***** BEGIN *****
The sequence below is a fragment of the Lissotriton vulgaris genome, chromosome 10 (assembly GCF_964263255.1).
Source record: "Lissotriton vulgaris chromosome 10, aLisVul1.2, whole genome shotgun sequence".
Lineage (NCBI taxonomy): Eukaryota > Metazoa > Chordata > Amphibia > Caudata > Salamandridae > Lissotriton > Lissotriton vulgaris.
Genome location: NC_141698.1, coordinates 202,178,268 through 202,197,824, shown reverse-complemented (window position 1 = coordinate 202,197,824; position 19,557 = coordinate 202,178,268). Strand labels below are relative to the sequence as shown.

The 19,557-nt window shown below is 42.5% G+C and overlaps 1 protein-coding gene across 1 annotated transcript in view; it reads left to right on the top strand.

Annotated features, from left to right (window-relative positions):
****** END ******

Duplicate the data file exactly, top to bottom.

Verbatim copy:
The sequence below is a fragment of the Lissotriton vulgaris genome, chromosome 10 (assembly GCF_964263255.1).
Source record: "Lissotriton vulgaris chromosome 10, aLisVul1.2, whole genome shotgun sequence".
Lineage (NCBI taxonomy): Eukaryota > Metazoa > Chordata > Amphibia > Caudata > Salamandridae > Lissotriton > Lissotriton vulgaris.
Genome location: NC_141698.1, coordinates 202,178,268 through 202,197,824, shown reverse-complemented (window position 1 = coordinate 202,197,824; position 19,557 = coordinate 202,178,268). Strand labels below are relative to the sequence as shown.

The 19,557-nt window shown below is 42.5% G+C and overlaps 1 protein-coding gene across 1 annotated transcript in view; it reads left to right on the top strand.

Annotated features, from left to right (window-relative positions):